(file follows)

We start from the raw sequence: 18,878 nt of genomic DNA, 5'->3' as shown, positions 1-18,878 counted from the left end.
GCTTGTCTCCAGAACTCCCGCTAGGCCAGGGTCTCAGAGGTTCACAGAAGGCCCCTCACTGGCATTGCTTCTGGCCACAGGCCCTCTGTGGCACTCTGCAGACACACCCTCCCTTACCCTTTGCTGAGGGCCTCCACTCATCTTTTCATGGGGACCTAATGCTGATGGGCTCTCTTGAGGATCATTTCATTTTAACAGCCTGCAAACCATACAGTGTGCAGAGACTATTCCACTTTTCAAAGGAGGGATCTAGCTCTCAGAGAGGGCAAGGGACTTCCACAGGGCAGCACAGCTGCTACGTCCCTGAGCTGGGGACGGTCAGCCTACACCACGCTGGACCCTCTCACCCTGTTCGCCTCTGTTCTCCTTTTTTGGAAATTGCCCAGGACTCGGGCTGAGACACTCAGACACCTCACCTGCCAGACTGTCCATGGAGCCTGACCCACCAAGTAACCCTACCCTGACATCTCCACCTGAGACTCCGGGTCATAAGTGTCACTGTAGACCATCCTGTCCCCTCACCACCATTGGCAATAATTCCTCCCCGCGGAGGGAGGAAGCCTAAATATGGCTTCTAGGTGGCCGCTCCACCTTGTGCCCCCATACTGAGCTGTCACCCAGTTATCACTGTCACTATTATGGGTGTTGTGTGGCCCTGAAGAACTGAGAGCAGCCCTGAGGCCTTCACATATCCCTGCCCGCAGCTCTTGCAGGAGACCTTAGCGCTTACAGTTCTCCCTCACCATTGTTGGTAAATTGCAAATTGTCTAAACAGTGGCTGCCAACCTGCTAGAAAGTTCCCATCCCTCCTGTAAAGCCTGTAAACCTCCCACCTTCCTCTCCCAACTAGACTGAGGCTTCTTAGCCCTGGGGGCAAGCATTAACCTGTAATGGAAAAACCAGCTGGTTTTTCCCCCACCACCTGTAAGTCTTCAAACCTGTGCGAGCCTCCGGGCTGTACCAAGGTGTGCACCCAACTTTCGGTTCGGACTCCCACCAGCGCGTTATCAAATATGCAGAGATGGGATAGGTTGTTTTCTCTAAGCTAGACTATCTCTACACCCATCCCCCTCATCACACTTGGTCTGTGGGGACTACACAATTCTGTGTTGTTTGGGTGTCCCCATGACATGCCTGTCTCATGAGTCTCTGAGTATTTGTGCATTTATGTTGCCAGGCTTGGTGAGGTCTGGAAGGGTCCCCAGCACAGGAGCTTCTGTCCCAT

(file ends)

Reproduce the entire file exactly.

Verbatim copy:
We start from the raw sequence: 18,878 nt of genomic DNA, 5'->3' as shown, positions 1-18,878 counted from the left end.
GCTTGTCTCCAGAACTCCCGCTAGGCCAGGGTCTCAGAGGTTCACAGAAGGCCCCTCACTGGCATTGCTTCTGGCCACAGGCCCTCTGTGGCACTCTGCAGACACACCCTCCCTTACCCTTTGCTGAGGGCCTCCACTCATCTTTTCATGGGGACCTAATGCTGATGGGCTCTCTTGAGGATCATTTCATTTTAACAGCCTGCAAACCATACAGTGTGCAGAGACTATTCCACTTTTCAAAGGAGGGATCTAGCTCTCAGAGAGGGCAAGGGACTTCCACAGGGCAGCACAGCTGCTACGTCCCTGAGCTGGGGACGGTCAGCCTACACCACGCTGGACCCTCTCACCCTGTTCGCCTCTGTTCTCCTTTTTTGGAAATTGCCCAGGACTCGGGCTGAGACACTCAGACACCTCACCTGCCAGACTGTCCATGGAGCCTGACCCACCAAGTAACCCTACCCTGACATCTCCACCTGAGACTCCGGGTCATAAGTGTCACTGTAGACCATCCTGTCCCCTCACCACCATTGGCAATAATTCCTCCCCGCGGAGGGAGGAAGCCTAAATATGGCTTCTAGGTGGCCGCTCCACCTTGTGCCCCCATACTGAGCTGTCACCCAGTTATCACTGTCACTATTATGGGTGTTGTGTGGCCCTGAAGAACTGAGAGCAGCCCTGAGGCCTTCACATATCCCTGCCCGCAGCTCTTGCAGGAGACCTTAGCGCTTACAGTTCTCCCTCACCATTGTTGGTAAATTGCAAATTGTCTAAACAGTGGCTGCCAACCTGCTAGAAAGTTCCCATCCCTCCTGTAAAGCCTGTAAACCTCCCACCTTCCTCTCCCAACTAGACTGAGGCTTCTTAGCCCTGGGGGCAAGCATTAACCTGTAATGGAAAAACCAGCTGGTTTTTCCCCCACCACCTGTAAGTCTTCAAACCTGTGCGAGCCTCCGGGCTGTACCAAGGTGTGCACCCAACTTTCGGTTCGGACTCCCACCAGCGCGTTATCAAATATGCAGAGATGGGATAGGTTGTTTTCTCTAAGCTAGACTATCTCTACACCCATCCCCCTCATCACACTTGGTCTGTGGGGACTACACAATTCTGTGTTGTTTGGGTGTCCCCATGACATGCCTGTCTCATGAGTCTCTGAGTATTTGTGCATTTATGTTGCCAGGCTTGGTGAGGTCTGGAAGGGTCCCCAGCACAGGAGCTTCTGTCCCAT